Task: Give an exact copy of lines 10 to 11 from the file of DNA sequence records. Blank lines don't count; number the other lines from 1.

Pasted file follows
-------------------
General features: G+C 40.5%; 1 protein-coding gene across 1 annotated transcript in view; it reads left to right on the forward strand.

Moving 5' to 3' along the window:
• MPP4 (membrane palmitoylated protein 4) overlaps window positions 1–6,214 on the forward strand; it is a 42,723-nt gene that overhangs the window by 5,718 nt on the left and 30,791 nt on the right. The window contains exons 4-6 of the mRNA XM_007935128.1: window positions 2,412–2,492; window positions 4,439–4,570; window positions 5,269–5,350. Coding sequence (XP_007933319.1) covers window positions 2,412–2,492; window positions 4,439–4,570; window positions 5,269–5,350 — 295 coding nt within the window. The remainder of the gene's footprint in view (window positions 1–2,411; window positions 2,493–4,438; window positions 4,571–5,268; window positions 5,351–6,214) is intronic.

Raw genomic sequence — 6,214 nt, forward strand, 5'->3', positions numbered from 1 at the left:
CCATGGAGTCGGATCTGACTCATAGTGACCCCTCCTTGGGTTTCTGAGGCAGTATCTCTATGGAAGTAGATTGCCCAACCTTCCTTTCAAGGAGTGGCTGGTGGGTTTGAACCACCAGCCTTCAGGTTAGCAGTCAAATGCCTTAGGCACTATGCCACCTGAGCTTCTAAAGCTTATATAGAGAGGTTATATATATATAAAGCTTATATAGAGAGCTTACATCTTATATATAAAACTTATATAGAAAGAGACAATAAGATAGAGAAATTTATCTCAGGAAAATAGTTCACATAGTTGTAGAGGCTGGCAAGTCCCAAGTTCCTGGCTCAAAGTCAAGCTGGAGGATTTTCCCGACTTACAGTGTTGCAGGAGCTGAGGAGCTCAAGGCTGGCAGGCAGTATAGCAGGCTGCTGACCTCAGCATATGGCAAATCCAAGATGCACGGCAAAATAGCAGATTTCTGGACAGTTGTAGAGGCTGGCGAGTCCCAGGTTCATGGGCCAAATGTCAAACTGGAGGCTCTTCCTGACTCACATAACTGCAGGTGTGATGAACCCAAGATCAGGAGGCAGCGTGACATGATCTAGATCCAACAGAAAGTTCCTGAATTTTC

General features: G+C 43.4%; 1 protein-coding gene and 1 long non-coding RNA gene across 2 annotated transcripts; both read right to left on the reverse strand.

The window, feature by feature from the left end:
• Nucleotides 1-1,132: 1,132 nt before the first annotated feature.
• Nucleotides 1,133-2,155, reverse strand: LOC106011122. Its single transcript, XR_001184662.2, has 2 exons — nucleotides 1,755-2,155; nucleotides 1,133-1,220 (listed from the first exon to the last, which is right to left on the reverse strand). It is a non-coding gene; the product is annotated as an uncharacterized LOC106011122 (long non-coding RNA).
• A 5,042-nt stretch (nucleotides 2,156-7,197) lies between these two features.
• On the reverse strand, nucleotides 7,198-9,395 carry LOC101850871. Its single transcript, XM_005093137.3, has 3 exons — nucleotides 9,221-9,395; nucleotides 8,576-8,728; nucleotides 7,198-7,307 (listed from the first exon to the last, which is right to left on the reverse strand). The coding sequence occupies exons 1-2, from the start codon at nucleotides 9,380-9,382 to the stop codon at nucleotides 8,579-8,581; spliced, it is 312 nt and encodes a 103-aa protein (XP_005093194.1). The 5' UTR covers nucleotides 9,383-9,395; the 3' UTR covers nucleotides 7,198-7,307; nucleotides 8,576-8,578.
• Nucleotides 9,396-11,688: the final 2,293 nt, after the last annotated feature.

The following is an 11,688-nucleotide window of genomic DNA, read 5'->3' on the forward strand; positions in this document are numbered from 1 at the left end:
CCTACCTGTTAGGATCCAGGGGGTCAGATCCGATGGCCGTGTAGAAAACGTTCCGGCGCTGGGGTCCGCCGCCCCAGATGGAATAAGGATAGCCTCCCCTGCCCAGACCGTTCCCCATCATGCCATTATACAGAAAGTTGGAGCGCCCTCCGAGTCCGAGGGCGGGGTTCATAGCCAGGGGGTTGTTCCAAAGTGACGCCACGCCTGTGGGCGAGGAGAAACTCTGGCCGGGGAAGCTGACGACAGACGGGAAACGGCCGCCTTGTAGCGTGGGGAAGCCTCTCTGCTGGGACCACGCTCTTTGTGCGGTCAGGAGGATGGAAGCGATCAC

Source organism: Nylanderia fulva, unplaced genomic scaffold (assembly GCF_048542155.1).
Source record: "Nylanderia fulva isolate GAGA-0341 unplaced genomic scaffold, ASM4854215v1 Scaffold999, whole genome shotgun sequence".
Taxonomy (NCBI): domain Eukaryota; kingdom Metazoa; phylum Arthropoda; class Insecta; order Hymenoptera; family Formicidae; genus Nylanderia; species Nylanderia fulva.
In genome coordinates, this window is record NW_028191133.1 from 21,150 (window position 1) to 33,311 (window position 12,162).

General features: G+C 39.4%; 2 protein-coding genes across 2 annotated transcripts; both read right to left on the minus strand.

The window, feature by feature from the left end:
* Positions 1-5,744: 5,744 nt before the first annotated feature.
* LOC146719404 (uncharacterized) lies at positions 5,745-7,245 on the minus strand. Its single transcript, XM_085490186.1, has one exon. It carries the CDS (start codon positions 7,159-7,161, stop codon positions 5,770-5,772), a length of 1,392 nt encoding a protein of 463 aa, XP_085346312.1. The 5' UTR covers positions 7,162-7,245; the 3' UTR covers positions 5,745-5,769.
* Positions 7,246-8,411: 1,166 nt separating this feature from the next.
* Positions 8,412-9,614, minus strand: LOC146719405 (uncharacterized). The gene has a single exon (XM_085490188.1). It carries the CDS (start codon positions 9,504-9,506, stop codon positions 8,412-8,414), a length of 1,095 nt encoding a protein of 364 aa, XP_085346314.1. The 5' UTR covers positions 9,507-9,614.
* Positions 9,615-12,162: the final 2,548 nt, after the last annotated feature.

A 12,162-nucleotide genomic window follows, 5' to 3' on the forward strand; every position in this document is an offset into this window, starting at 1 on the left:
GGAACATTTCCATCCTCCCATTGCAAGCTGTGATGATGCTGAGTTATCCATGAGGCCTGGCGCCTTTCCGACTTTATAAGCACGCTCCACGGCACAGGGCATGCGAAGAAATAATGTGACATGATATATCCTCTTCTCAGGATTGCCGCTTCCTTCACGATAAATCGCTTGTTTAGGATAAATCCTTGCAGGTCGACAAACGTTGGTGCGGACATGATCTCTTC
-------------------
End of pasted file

• A 5,042-nt stretch (nucleotides 2,156-7,197) lies between these two features.
• On the reverse strand, nucleotides 7,198-9,395 carry LOC101850871. Its single transcript, XM_005093137.3, has 3 exons — nucleotides 9,221-9,395; nucleotides 8,576-8,728; nucleotides 7,198-7,307 (listed from the first exon to the last, which is right to left on the reverse strand). The coding sequence occupies exons 1-2, from the start codon at nucleotides 9,380-9,382 to the stop codon at nucleotides 8,579-8,581; spliced, it is 312 nt and encodes a 103-aa protein (XP_005093194.1). The 5' UTR covers nucleotides 9,383-9,395; the 3' UTR covers nucleotides 7,198-7,307; nucleotides 8,576-8,578.